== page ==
January 9, 2008

Unasked, They Told . . .  and Still Serve.

“Don’t Ask, Don’t Tell” has become “wink-wink” as more openly-gay and lesbian people are serving in the military, according to the Associated Press, Christian Science Monitor, and USA Today.


Iraqi Police Failure: APB for CPA

September 7, 2007

The Policeman is your friend, insha'Allah . . . .

The independent commission led by retired Marine Corps General James Jones will recommend the disbanding of the Iraqi National Police, the branch directly under Iraq’s Ministry of the Interior. It is too riddled with Militia members to be effective. How could the Militias infiltrate the Iraqi National Police? CPA Order 91, June 2004. 

The young Americans running the Coalition Provisional Authority (CPA) developed a “transition and reintegration strategy for disbanding or controlling Militias,” issued as CPA Order 91 in June 2004. The strategy:  recruit Militia members into Iraqi security forces, retire some Militia members with veterans’ benefits, and reintegrate others “through education, training, and job placement . . . . “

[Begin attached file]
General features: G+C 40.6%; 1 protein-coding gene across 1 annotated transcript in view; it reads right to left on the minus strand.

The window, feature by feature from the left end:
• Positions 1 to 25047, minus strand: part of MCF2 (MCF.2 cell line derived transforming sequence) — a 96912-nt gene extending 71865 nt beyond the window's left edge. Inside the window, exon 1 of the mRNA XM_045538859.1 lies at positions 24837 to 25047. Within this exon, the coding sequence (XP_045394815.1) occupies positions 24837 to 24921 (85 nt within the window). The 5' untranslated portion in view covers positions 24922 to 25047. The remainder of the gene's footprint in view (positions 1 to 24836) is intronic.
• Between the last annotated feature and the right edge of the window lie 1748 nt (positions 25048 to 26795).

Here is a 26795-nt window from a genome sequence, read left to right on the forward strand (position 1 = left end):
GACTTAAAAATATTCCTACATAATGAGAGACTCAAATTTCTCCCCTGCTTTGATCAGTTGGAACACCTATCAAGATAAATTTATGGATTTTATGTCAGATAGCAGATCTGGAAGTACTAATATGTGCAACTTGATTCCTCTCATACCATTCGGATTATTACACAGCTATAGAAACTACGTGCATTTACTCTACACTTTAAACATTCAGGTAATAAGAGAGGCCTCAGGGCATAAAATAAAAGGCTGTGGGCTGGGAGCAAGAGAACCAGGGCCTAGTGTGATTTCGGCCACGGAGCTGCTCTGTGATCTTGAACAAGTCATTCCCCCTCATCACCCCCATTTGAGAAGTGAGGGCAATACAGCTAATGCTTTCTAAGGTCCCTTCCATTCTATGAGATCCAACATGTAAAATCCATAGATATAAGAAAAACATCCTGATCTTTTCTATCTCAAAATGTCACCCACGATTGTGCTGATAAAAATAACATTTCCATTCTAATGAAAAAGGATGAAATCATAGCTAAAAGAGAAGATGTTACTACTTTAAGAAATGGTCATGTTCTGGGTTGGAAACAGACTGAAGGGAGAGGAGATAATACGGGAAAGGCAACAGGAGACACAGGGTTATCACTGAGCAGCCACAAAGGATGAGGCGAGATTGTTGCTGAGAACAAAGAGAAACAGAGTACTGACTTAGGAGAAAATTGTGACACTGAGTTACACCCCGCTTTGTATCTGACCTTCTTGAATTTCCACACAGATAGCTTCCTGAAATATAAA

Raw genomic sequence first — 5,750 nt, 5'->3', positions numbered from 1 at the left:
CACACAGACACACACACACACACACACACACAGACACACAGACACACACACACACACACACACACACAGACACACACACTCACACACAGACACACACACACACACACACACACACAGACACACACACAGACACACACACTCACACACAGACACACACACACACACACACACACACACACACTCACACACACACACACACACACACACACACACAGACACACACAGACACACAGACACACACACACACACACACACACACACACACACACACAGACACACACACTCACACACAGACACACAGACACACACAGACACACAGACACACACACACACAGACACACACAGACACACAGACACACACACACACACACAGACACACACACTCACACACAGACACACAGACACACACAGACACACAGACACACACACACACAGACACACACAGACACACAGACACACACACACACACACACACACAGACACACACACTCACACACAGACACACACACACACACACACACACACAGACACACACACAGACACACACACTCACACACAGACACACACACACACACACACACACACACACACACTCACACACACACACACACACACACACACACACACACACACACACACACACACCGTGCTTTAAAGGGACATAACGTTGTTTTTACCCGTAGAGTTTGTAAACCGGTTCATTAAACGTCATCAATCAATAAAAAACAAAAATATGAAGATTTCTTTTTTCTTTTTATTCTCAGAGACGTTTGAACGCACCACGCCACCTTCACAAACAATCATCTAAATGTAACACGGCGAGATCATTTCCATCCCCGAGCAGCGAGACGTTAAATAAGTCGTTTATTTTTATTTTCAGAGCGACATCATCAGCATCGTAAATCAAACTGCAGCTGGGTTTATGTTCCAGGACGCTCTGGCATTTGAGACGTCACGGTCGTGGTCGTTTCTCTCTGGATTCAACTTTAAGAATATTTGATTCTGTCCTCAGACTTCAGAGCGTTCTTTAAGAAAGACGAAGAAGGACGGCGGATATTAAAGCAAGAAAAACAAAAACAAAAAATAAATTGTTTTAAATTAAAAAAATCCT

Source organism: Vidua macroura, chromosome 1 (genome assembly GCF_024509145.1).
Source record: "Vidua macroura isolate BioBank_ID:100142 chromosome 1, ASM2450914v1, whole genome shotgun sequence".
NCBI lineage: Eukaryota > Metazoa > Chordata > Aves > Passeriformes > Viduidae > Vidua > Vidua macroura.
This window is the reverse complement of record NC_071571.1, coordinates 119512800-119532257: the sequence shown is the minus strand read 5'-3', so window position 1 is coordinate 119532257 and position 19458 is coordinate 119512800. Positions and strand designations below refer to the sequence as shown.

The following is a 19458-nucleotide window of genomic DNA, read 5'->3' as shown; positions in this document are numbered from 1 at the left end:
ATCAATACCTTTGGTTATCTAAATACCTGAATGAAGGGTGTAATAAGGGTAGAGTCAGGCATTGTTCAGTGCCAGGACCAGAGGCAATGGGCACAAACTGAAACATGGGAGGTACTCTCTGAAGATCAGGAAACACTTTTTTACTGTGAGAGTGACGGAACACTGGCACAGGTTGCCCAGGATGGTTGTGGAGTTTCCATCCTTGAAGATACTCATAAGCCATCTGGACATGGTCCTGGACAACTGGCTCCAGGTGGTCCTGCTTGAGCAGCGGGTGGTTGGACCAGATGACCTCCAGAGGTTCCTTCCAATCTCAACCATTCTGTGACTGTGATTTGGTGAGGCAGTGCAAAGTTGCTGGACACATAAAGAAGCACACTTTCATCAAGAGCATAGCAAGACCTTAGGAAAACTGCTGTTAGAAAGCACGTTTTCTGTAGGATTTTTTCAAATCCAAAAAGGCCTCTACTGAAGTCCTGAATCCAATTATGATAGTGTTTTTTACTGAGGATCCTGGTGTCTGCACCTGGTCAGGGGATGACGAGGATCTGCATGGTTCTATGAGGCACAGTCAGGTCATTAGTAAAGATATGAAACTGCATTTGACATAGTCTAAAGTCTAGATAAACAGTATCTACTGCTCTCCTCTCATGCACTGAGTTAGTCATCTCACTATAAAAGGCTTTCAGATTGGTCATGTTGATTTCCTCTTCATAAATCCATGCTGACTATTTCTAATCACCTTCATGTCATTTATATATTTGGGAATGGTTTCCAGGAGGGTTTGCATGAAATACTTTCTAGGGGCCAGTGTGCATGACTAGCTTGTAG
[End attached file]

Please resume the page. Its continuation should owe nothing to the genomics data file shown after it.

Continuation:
The CPA estimated that 60,000 Militia members would “transition” into Iraqi security services—the Iraqi Armed Forces, Iraqi Police Service, or the Kurdistan Internal Security Forces — by October 2005 (Page 66 GAO-04-902R Rebuilding Iraq). Nice work, folks.

Cheney’s Quagmire and the USMC

August 21, 2007

Mr. Cheney: Quagmire or not?

 In 1994, ex-Defense Secretary Dick Cheney spoke with C-SPAN’s Bruce Collins about why U.S. forces did not go on to Baghdad during the first Persian Gulf War: “How many additional dead Americans is Saddam worth? It’s a quagmire if you go that far and try to take over Iraq.”

Innocently retrieved from the C-Span archives last month, this snip of video has Desert-Stormed the Web, with over a million views on YouTube and counting. Mary Ann Akers gives the best account of this video resurrection, but there is more to this episode than the current Vice President’s embarrassment by his past video posturing.